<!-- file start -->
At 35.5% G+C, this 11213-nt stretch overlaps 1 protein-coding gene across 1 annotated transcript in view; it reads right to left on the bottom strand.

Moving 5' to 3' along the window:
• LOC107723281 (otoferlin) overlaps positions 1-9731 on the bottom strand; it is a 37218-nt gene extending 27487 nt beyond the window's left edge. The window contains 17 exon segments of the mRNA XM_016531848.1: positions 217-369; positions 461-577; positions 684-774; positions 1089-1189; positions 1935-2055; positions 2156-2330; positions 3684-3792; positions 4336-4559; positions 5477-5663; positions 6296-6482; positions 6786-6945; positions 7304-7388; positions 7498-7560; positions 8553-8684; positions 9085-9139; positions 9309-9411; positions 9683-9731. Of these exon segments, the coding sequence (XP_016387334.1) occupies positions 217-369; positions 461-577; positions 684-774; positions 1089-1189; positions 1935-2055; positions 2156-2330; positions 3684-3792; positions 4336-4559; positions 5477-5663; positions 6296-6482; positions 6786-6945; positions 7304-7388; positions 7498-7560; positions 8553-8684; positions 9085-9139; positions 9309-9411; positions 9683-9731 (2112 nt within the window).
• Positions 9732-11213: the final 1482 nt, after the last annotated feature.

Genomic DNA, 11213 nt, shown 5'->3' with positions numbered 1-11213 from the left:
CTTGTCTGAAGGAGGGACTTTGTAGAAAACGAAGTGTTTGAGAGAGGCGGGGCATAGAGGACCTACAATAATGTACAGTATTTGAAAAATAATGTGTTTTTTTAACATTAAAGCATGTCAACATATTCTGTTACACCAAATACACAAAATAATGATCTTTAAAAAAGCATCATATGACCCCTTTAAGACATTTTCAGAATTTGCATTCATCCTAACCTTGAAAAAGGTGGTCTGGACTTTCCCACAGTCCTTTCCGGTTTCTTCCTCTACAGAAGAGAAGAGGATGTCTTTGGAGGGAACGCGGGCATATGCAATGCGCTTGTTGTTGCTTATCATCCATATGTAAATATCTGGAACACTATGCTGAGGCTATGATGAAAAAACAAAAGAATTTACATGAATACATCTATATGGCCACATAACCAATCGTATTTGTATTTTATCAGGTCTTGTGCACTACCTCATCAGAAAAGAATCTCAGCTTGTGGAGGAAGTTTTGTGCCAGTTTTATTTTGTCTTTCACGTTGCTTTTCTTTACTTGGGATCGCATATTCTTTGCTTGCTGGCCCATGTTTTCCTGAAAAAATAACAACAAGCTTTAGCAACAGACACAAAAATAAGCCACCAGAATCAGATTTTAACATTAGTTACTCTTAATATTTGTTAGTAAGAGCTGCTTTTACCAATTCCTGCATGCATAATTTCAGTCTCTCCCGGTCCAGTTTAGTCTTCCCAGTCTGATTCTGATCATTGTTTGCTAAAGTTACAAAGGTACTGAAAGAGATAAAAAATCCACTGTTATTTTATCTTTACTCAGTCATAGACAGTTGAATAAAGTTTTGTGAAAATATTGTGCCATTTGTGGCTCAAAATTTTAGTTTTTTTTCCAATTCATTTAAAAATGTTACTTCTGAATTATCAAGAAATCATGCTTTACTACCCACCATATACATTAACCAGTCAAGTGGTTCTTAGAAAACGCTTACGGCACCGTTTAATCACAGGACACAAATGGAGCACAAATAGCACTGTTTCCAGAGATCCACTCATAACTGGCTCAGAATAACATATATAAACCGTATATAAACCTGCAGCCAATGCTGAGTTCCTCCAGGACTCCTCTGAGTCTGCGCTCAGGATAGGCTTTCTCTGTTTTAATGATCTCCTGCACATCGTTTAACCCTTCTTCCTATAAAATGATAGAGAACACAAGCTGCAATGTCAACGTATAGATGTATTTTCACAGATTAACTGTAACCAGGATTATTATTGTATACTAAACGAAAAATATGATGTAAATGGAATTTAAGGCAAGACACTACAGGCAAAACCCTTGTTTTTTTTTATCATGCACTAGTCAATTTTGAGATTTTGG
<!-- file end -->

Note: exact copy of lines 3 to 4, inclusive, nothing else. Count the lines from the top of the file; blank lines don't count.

• LOC107723281 (otoferlin) overlaps positions 1-9731 on the bottom strand; it is a 37218-nt gene extending 27487 nt beyond the window's left edge. The window contains 17 exon segments of the mRNA XM_016531848.1: positions 217-369; positions 461-577; positions 684-774; positions 1089-1189; positions 1935-2055; positions 2156-2330; positions 3684-3792; positions 4336-4559; positions 5477-5663; positions 6296-6482; positions 6786-6945; positions 7304-7388; positions 7498-7560; positions 8553-8684; positions 9085-9139; positions 9309-9411; positions 9683-9731. Of these exon segments, the coding sequence (XP_016387334.1) occupies positions 217-369; positions 461-577; positions 684-774; positions 1089-1189; positions 1935-2055; positions 2156-2330; positions 3684-3792; positions 4336-4559; positions 5477-5663; positions 6296-6482; positions 6786-6945; positions 7304-7388; positions 7498-7560; positions 8553-8684; positions 9085-9139; positions 9309-9411; positions 9683-9731 (2112 nt within the window).
• Positions 9732-11213: the final 1482 nt, after the last annotated feature.